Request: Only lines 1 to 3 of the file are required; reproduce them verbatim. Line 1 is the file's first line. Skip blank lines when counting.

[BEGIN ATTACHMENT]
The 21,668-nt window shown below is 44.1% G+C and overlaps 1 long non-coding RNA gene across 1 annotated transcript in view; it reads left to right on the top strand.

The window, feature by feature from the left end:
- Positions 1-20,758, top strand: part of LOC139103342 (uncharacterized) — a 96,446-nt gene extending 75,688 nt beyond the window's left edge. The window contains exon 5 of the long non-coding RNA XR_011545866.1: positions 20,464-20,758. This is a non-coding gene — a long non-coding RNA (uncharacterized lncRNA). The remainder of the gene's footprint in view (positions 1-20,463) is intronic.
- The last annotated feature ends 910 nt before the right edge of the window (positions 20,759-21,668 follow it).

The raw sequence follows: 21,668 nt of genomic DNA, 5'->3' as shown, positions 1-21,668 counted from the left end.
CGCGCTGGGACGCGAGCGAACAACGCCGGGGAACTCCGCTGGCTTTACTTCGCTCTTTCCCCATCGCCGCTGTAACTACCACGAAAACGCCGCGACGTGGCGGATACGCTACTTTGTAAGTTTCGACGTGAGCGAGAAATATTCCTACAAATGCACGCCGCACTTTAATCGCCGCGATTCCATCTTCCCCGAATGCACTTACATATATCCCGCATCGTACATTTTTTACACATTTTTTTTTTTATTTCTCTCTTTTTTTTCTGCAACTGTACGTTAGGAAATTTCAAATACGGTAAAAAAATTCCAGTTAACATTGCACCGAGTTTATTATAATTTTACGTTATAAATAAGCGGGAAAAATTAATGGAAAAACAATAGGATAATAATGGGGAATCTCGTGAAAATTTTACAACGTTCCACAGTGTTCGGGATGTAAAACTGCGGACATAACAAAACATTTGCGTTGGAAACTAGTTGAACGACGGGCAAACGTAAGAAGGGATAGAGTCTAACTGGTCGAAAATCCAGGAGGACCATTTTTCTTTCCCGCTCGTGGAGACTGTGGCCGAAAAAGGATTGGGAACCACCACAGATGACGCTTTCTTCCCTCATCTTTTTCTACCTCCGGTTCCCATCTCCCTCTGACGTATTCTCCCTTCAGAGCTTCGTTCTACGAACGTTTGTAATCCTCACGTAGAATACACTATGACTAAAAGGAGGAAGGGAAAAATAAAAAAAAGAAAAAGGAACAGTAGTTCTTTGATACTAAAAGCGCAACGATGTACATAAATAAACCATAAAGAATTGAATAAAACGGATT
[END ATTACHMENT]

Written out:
The 21,668-nt window shown below is 44.1% G+C and overlaps 1 long non-coding RNA gene across 1 annotated transcript in view; it reads left to right on the top strand.

The window, feature by feature from the left end:
- Positions 1-20,758, top strand: part of LOC139103342 (uncharacterized) — a 96,446-nt gene extending 75,688 nt beyond the window's left edge. The window contains exon 5 of the long non-coding RNA XR_011545866.1: positions 20,464-20,758. This is a non-coding gene — a long non-coding RNA (uncharacterized lncRNA). The remainder of the gene's footprint in view (positions 1-20,463) is intronic.